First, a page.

Mamas, don’t let your babies grow up with lymphoma.
Imagine yourself on a Saturday afternoon: you’re at the grocery store, pushing a heavily loaded shopping cart through a maze of long, crowded aisles. You’re anticipating a lengthy receipt.
Leaving behind a treacherous wall of cookies and other delicious treats, you turn the corner, kids trailing behind you, and at once realize you’ve entered another minefield of questionable choices: the cereal aisle. You try to move quickly but escape proves futile.
Suddenly, a yellow, family-sized box appears. Please? the small voice whines. Sigh.
What’s the harm in another week’s worth of Cheerios, anyway?
Poison for Breakfast: Are Those Cheerios Contaminated?
It turns out, there may actually be significant harm in that box on its way to your pantry.
Since the breakfast cereal was introduced to the American diet in 1863, children and adults alike have enjoyed an estimated 160 bowls, or 10 lbs of cereal, per person–annually. With a U.S. population of nearly 300-million people today, that’s 1.35 billion kilograms a year. That’s a lot of cereal.
Until recently, devoted consumers have remained blissfully unaware of what may be hiding in those beloved boxes of sugary goodness.
Independent laboratory tests commissioned by the Environmental Working Group in 2018, and again in June 2019, revealed that heavy doses of glyphosate, the active ingredient in the popular herbicide RoundUp®?, have been found in many food products specifically marketed towards children.
Unsafe levels of glyphosate were detected in all but two of 45 samples of oat-based food products distributed by two major companies, Quaker Oats and General Mills. Among those products, breakfast cereals consistently tested highest for glyphosate contamination. ?
While the companies say there is no reason for concern, tests showed that 26 of the 28 samples revealed amounts of glyphosate higher than EWG’s safe upper limits.
In another analysis, exposure to glyphosate increased the overall risk for Non-Hodgkins Lymphoma by 41%.
“All of the meta-analyses conducted to date, including our own, consistently report the same key finding: exposure to GBHs (glyphosate-based herbicides) are associated with an increased risk of NHL,” the authors wrote in a study published in the journal of Mutation Research.
It is very troubling that cereals children like to eat contain glyphosate, said Alexis Temkin, an EWG toxicologist and author of the report. Parents shouldn’t worry about whether feeding their children healthy oat foods will also expose them to a chemical linked to cancer. The government must take steps to protect our most vulnerable populations.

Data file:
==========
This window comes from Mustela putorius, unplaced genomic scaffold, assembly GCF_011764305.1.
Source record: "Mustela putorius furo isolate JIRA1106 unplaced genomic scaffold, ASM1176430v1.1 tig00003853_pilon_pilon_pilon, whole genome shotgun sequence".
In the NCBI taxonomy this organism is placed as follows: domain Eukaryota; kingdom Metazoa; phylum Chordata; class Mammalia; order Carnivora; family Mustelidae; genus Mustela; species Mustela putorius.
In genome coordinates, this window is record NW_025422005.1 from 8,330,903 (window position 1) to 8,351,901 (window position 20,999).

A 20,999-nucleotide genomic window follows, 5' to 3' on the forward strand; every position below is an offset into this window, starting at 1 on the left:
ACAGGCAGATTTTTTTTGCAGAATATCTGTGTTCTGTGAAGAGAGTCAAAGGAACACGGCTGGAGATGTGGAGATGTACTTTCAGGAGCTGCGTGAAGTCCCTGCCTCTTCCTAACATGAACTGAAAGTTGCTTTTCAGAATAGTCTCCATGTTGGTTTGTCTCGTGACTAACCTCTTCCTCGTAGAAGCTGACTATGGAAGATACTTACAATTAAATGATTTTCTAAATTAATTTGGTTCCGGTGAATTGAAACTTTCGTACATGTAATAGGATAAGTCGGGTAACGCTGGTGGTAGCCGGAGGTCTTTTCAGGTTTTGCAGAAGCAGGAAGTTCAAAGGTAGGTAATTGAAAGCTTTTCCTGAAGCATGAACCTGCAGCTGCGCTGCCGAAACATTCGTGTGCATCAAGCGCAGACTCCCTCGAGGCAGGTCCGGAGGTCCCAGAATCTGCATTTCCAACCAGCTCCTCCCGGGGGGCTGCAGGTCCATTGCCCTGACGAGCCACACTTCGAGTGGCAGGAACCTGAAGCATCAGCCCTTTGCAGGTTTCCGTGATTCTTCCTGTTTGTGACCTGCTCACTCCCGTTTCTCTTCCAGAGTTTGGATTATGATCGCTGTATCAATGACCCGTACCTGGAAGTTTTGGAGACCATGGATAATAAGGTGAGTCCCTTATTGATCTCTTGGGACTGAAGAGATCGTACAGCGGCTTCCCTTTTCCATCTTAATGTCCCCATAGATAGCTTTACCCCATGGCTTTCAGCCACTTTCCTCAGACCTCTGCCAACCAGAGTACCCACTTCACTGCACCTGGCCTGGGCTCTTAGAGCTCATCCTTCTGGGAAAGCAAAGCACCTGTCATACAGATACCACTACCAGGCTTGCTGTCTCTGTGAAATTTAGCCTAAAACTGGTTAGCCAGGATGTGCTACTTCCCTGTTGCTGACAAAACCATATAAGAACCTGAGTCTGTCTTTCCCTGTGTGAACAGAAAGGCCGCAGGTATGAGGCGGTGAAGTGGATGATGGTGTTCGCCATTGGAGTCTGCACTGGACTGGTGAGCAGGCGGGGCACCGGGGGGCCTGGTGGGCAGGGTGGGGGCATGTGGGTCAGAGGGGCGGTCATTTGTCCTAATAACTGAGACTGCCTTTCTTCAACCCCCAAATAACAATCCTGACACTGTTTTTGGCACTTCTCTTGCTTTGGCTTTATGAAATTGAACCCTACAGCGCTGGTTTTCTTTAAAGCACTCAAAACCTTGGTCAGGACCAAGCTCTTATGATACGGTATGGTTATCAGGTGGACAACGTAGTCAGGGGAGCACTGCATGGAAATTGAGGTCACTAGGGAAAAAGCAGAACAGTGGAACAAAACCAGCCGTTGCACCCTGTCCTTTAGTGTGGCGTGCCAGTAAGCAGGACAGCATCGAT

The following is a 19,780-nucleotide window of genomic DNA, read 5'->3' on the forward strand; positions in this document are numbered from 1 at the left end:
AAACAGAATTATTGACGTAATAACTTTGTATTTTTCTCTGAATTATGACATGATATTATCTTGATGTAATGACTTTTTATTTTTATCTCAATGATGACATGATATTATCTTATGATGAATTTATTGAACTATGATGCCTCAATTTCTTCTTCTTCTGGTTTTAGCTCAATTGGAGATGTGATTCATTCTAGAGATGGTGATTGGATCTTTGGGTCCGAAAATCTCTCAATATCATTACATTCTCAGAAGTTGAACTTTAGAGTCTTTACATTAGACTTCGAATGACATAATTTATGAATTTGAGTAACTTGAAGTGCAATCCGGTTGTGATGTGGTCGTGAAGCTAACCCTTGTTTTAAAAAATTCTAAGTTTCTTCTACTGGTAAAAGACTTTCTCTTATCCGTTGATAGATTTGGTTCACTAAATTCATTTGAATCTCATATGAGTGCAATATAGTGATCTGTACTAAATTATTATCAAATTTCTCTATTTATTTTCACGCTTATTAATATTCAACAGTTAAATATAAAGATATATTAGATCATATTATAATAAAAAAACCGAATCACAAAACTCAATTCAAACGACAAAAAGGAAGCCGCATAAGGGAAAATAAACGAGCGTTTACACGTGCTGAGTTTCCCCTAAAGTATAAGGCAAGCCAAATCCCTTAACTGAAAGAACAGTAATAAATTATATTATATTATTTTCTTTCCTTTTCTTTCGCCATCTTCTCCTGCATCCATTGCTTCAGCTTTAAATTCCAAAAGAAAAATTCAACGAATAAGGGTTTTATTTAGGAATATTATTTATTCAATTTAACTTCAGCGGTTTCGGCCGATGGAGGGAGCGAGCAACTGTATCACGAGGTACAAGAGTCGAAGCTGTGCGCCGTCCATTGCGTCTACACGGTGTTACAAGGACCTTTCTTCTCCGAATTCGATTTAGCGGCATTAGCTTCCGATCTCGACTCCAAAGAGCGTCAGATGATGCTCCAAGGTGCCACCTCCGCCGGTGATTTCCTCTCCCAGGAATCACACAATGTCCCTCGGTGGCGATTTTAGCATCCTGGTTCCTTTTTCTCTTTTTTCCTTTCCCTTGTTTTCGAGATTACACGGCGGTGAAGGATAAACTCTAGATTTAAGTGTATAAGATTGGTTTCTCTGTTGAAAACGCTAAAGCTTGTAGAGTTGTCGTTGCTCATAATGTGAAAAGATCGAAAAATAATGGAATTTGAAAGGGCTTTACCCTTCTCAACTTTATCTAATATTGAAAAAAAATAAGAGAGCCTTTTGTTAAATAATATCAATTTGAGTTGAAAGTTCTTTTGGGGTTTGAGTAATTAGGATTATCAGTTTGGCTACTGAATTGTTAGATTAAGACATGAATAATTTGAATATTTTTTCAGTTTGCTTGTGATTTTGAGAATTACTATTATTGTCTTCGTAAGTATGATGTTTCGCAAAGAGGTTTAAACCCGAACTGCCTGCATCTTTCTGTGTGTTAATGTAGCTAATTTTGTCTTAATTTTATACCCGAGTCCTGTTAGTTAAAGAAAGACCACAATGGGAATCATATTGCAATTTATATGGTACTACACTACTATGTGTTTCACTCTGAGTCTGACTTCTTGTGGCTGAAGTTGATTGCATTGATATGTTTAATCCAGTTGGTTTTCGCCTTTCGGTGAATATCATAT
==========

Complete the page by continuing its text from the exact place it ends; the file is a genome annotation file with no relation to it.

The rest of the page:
Representatives from General Mills and Kelloggs have denied that the levels of glyphosate found in their cereals are above safe limits.
Who are the Environmental Working Group?
Founded in 1993 by Ken Cook, EWG is an American nonprofit organization that specializes in research and advocacy in the areas of agricultural subsidies, toxic chemicals, drinking water pollutants, and corporate accountability. Their mission is to empower people to live healthier lives in a healthier environment. Their key issues include consumer products, cosmetics, farming, food, toxics, and children’s health.
The Cancer Round-Up
RoundUp is an extremely popular herbicide, originally produced by agrochemical and agricultural biotechnology giant Monsanto, and its widespread use has led to understandable concern following increased awareness about its link to Non-Hodgkins Lymphoma cancer.
RoundUp: Helpful Herbicide or Dangerous Carcinogen?
RoundUp and other herbicides with the active ingredient glyphosate are probably the most commonly used weed killers among farmers, foresters, gardeners, and biologists trying to control weeds. Since Roundup’s introduction in 1974 more than 9.4 million tons of Roundup have been sprayed into crops, fields, and backyards that pose a direct health risk to people across the country.
According to a report by The Guardian, US farmers spray about 200m pounds of Roundup each year on their crops, including corn, soybeans, wheat and oats. It can also be used on produce such as spinach and almonds.
How does it work?